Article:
# Why is this graph non-Hamiltonian?

I'm reading a book on graph theory, and the book presents the following graph: They justify that the graph is not Hamiltonian as follows:

Let’s suppose that $$G$$ is Hamiltonian. Then $$G$$ contains a Hamiltonian cycle $$C$$. Since $$C$$ contains the vertex $$t$$, which has degree $$2$$, both $$tu$$ and $$tz$$ lie on $$C$$. By the same reasoning, $$xy$$ and $$xz$$ lie on $$C$$, as do $$vw$$ and $$vz$$. However, this says that $$z$$ is incident with three edges on $$C$$, which is impossible. Therefore, as we claimed, the graph $$G$$ is not Hamiltonian.

I think the reason why $$tu, tz, xy, xz, vw, vz$$ must lie on $$C$$ is because everytime we go into a vertex, we need to come out? I'm not completely sure about this. Now if these edges must be in the cycle, then I see why $$z$$ is incident with at least three vertices but not why it's incident with exactly $$3$$ (why can't $$yz$$ or $$wz$$ be on $$C$$)? Finally, let's suppose $$z$$ was incident with three edges on $$C$$. I don't see why this makes it impossible for a Hamiltonian cycle to exist.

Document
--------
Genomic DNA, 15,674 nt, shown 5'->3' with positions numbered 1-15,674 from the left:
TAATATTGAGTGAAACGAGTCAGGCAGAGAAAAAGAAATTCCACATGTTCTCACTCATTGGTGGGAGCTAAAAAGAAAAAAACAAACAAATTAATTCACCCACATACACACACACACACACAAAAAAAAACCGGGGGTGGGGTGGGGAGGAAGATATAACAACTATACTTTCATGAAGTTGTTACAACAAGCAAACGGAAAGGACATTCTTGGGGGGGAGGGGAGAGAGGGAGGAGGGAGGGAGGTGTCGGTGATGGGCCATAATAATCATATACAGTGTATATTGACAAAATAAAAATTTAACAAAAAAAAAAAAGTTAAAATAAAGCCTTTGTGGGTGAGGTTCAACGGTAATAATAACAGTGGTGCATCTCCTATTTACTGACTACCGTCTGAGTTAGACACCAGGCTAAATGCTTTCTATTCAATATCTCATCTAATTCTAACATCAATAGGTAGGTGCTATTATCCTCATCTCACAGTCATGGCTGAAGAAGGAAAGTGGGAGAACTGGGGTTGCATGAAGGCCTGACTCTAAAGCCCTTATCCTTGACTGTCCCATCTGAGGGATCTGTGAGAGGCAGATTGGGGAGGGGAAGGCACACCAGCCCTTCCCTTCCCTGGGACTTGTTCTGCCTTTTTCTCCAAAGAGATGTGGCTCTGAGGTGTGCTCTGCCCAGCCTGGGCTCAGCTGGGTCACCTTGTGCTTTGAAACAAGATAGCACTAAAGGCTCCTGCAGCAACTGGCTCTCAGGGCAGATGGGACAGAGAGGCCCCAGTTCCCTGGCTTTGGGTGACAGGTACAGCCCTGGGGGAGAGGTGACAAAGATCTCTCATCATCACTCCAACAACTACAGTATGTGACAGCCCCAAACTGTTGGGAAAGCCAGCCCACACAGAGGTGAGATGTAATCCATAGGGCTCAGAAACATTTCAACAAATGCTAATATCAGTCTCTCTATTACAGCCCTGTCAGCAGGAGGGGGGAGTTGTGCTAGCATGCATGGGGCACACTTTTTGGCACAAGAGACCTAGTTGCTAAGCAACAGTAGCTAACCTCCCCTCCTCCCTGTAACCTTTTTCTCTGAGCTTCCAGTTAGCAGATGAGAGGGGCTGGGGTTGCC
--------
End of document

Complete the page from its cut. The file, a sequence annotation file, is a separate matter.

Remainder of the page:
We're looking for a Hamilton cycle of $$G$$, which is a 2-regular subgraph that has the same vertex set as $$G$$. (A cycle is a closed walk of a graph that doesn't repeat vertices or edges. So each vertex has two edges incident on it. If you like, you might think of a train following the cycle which is "entering" and "exiting" the vertex as it works its way around the cycle.) Assume that such a cycle of $$G$$ exists.
• Since the cycle has the same vertex set as $$G$$, $$x$$, $$t$$, and $$v$$ must be in the cycle as you say.
• Since the cycle is 2-regular and those three vertices all have degree 2, it must be that $$xy,\ xz,\ tu,\ tz,\ vw,\text{ and }vz$$ are all edges in the cycle. (As you say, you need to "enter" and "exit" each vertex in a cycle.)
• But then there are three edges incident on $$z$$, which means that the cycle cannot be 2-regular. (It doesn't matter if there are extra edges incident on $$z$$ or not, because there are already too many edges incident on $$z$$. More still won't fix the problem.)
• This violates the definition of a cycle. (A cycle is a closed walk that does not repeat vertices or edges. We need to "enter" and "exit" $$z$$ exactly once, so more than two edges woulc mean that we're "coming back" to $$z$$. We're not allowed to do that in a cycle.)
• So by contradiction we conclude that $$G$$ is not Hamiltonian.
• Why must a cycle be $2$-regular? – user728115 Nov 30 '19 at 20:11